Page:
Urinary Incontinence

Urinary Incontinence: Everything you need to know

If you live in Ottawa and suffer from Urinary Incontinence, you are not alone. According to the Canadian Continence Foundation, approximately 12% of Canadians experience urinary incontinence, which equates to 120,000 in Ottawa. In this blog, I outline the different types of Incontinence, the risk factors and different strategies you can use to help your symptoms.

What is Urinary Incontinence?

Urinary Incontinence (sometimes called leaky bladder) is the involuntary discharge of urine. It is more common in women than men.

What are the risk factors that lead to Urinary Incontinence?

One risk factor is vaginal birth, particularly greater than one birth. Another risk factor is menopause when there is a weakening of tissues around the vagina due to a drop in estrogen.

There is also a genetic link to incontinence as population studies suggest that women whose other family members have incontinence are more prone to the same.

Types of incontinence

The first type of incontinence is called Stress Incontinence (SI). This type occurs when you’re doing something physical, like coughing, or sneezing, laughing, standing up, and exercising. SI is an anatomical problem due to the weakening of the tissue in and around the vagina and the bladder.

The second kind of incontinence is called Urge Incontinence (UI). UI is categorised by a sudden urge to go to the bathroom, but you just can’t make it in time. This kind of incontinence is more of a neurological problem as opposed to an anatomical problem.

The third kind of incontinence, which is the most common of all types, is called Mixed Incontinence (MI). This is a combination of SI and UI.

The final form of incontinence is called Overflow Incontinence (OI). OI happens when the bladder is full and can’t hold its contents any longer. Then it just releases urine on its own, and this can happen to any of us at any time when we ignore the urge to go.

How can we help Incontinence?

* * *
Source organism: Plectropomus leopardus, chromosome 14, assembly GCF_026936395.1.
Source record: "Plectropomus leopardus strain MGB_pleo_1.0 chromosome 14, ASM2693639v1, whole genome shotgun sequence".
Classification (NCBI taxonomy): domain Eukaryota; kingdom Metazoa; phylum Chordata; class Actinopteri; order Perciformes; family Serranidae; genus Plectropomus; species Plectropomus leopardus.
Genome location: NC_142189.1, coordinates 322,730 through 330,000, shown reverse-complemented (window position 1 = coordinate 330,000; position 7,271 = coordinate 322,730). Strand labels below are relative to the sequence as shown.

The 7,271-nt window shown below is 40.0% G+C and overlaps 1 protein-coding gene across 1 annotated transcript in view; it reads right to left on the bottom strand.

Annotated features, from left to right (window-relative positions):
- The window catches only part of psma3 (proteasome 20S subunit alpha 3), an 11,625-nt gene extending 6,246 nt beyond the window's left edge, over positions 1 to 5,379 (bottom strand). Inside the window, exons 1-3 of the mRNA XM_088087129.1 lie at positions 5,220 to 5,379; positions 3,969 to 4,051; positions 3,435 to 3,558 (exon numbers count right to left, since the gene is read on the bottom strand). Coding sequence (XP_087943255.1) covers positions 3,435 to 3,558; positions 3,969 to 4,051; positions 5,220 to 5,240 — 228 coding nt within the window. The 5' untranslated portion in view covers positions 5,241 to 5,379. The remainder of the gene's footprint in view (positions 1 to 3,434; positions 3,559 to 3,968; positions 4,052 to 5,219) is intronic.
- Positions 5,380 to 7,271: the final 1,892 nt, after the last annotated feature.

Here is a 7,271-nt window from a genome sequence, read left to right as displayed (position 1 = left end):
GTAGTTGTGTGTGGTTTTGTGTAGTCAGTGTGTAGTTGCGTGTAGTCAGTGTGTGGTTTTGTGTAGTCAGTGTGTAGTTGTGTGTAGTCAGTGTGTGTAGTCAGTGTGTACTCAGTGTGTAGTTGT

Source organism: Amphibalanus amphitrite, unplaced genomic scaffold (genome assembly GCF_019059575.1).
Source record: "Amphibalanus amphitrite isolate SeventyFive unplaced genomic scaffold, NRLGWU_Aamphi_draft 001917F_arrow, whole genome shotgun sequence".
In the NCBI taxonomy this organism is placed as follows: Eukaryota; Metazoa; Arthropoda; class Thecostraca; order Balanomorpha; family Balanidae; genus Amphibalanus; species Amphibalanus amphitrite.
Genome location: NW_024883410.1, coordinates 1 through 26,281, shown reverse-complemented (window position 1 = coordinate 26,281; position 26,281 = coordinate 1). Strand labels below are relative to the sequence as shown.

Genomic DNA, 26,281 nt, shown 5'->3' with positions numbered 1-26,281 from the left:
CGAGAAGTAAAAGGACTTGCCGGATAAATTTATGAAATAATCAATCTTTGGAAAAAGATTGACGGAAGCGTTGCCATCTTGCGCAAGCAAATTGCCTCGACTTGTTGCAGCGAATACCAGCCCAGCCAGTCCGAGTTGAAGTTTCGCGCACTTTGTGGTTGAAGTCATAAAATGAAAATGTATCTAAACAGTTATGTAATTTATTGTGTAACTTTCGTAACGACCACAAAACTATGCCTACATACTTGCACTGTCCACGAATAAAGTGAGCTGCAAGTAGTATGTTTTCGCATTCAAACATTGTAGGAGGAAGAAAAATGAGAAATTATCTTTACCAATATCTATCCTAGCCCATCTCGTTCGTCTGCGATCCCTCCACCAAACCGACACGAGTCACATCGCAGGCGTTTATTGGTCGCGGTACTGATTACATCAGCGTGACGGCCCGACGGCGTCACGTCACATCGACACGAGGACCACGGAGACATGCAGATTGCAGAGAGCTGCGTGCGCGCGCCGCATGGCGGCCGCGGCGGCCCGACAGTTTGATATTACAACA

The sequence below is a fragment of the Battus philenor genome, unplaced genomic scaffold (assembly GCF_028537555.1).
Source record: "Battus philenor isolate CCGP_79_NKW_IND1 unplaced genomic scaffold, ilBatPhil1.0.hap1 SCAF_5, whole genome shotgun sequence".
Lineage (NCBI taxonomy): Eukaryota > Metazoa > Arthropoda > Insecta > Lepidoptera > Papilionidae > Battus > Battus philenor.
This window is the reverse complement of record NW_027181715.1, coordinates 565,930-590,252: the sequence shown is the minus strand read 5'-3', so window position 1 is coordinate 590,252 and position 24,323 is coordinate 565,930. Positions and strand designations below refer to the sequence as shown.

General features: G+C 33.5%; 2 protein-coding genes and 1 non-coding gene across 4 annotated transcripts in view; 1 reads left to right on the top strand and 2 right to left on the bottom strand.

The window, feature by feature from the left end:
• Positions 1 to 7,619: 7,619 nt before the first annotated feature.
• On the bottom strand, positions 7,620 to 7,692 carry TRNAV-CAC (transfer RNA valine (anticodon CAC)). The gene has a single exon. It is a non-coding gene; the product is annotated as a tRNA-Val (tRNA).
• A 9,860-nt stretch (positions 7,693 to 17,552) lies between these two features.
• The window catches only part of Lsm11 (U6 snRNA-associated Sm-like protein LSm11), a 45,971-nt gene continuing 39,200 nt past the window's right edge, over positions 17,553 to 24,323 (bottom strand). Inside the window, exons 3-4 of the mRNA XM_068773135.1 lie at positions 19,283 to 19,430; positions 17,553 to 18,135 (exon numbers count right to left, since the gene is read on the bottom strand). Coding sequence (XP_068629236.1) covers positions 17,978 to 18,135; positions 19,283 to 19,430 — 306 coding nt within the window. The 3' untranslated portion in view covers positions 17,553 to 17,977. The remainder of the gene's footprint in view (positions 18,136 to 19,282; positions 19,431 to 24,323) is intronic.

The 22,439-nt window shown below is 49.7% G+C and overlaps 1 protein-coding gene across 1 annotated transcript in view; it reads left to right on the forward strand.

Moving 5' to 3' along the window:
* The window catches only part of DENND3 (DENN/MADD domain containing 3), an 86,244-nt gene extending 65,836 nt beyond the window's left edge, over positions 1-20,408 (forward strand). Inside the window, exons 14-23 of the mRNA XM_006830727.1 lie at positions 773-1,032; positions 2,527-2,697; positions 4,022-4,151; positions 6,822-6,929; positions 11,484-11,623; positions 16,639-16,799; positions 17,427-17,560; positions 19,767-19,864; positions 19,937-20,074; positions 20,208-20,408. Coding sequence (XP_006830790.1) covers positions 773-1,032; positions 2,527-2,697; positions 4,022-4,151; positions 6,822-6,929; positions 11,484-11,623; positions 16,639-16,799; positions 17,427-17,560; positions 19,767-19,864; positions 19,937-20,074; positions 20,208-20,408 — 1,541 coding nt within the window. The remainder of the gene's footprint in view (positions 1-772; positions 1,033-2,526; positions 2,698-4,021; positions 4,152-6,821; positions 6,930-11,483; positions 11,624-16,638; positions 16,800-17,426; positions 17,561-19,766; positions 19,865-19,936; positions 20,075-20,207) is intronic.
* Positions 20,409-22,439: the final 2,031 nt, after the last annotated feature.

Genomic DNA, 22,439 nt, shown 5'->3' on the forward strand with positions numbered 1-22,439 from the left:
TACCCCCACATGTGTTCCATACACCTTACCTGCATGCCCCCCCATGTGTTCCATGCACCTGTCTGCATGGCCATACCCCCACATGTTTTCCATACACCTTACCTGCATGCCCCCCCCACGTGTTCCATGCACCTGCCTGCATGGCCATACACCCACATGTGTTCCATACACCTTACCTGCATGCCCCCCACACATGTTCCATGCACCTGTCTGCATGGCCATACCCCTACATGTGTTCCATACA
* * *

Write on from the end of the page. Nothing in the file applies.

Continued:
If incontinence is a problem for you then below is a list of steps you could take to help manage your symptoms.

Remove Diuretic Foods

Consider removing diuretic foods from your diet and see if that improves symptoms. The two biggest food diuretics are alcohol and caffeine. If there is little or no change, then you might consider removing all other diuretic foods, which includes: Apple cider vinegar, Artichokes, Asparagus, Brussel Sprouts, Cranberry juice, Cucumber, dandelion, green tea, fennel, lettuce, nettle, oats, parsley, and melon.

Remove Inflammatory foods

Consider removing inflammatory foods starting with gluten, dairy and sugar, and eating a whole foods diet avoiding processed foods as much as possible. These foods may be causing irritation to your urinary tract.

Evaluate water intake

Of course, too much water intake is going to worsen incontinence in some individuals, but so is too little. Too little water causes the urine to be highly concentrated, and this too can irritate the bladder lining, leading to problems of incontinence. Also, if nighttime leakage is a problem, then try stop drinking water within two hours of bedtime.

Consider medications you are taking

Certain medications especially blood pressure pills can act as diuretics. If you are taking any medications consider asking your doctor or pharmacist whether they might be causing your incontinence.

Pelvic exercises

If incontinence is the result of pelvic muscle weakening then pelvic strengthening, known as Kegeling, can help. To exercise these muscles, just pull in or squeeze your pelvic muscles as if you were trying to stop urine flow and hold this squeeze for about 10 seconds, then rest 10 seconds. You can do sets of 10 to 20 contractions per day.

To learn more about kegeling, check out this video:

If you have any questions about this article either post them in the comments section below or email using the form on my contact page.


This article in not intended to provide medical advice, diagnosis or treatment.

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